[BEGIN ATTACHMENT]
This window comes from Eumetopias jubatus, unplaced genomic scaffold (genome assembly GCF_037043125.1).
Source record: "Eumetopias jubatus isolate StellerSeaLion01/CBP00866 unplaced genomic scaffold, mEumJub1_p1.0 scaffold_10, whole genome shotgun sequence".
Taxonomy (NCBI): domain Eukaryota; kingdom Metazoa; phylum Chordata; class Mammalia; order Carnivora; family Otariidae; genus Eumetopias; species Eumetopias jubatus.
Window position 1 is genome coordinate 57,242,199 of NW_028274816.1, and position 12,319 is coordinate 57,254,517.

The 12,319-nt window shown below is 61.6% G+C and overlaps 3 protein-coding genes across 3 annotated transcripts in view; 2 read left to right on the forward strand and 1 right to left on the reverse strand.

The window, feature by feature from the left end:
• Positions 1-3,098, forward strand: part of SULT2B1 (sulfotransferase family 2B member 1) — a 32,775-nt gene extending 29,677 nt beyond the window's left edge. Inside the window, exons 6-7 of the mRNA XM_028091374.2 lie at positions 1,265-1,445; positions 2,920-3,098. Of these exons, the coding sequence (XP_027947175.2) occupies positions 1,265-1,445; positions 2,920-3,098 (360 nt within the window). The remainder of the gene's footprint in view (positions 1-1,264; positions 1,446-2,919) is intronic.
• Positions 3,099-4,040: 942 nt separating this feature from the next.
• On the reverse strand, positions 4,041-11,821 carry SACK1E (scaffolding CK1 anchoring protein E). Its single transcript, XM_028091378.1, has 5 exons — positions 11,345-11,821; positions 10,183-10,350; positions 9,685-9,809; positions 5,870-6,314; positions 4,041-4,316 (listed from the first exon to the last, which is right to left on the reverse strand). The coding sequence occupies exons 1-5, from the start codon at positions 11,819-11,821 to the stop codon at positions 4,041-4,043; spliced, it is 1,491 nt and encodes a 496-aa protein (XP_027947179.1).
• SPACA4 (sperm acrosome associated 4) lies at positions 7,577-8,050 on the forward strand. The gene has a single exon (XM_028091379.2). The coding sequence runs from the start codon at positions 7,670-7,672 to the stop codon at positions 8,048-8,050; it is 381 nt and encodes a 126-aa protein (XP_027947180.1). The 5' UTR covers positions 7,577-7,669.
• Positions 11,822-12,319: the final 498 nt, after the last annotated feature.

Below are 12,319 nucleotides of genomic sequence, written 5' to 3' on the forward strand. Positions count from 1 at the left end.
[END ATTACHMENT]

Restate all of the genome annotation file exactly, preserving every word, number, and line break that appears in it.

This window comes from Eumetopias jubatus, unplaced genomic scaffold (genome assembly GCF_037043125.1).
Source record: "Eumetopias jubatus isolate StellerSeaLion01/CBP00866 unplaced genomic scaffold, mEumJub1_p1.0 scaffold_10, whole genome shotgun sequence".
Taxonomy (NCBI): domain Eukaryota; kingdom Metazoa; phylum Chordata; class Mammalia; order Carnivora; family Otariidae; genus Eumetopias; species Eumetopias jubatus.
Window position 1 is genome coordinate 57,242,199 of NW_028274816.1, and position 12,319 is coordinate 57,254,517.

The 12,319-nt window shown below is 61.6% G+C and overlaps 3 protein-coding genes across 3 annotated transcripts in view; 2 read left to right on the forward strand and 1 right to left on the reverse strand.

The window, feature by feature from the left end:
• Positions 1-3,098, forward strand: part of SULT2B1 (sulfotransferase family 2B member 1) — a 32,775-nt gene extending 29,677 nt beyond the window's left edge. Inside the window, exons 6-7 of the mRNA XM_028091374.2 lie at positions 1,265-1,445; positions 2,920-3,098. Of these exons, the coding sequence (XP_027947175.2) occupies positions 1,265-1,445; positions 2,920-3,098 (360 nt within the window). The remainder of the gene's footprint in view (positions 1-1,264; positions 1,446-2,919) is intronic.
• Positions 3,099-4,040: 942 nt separating this feature from the next.
• On the reverse strand, positions 4,041-11,821 carry SACK1E (scaffolding CK1 anchoring protein E). Its single transcript, XM_028091378.1, has 5 exons — positions 11,345-11,821; positions 10,183-10,350; positions 9,685-9,809; positions 5,870-6,314; positions 4,041-4,316 (listed from the first exon to the last, which is right to left on the reverse strand). The coding sequence occupies exons 1-5, from the start codon at positions 11,819-11,821 to the stop codon at positions 4,041-4,043; spliced, it is 1,491 nt and encodes a 496-aa protein (XP_027947179.1).
• SPACA4 (sperm acrosome associated 4) lies at positions 7,577-8,050 on the forward strand. The gene has a single exon (XM_028091379.2). The coding sequence runs from the start codon at positions 7,670-7,672 to the stop codon at positions 8,048-8,050; it is 381 nt and encodes a 126-aa protein (XP_027947180.1). The 5' UTR covers positions 7,577-7,669.
• Positions 11,822-12,319: the final 498 nt, after the last annotated feature.

Below are 12,319 nucleotides of genomic sequence, written 5' to 3' on the forward strand. Positions count from 1 at the left end.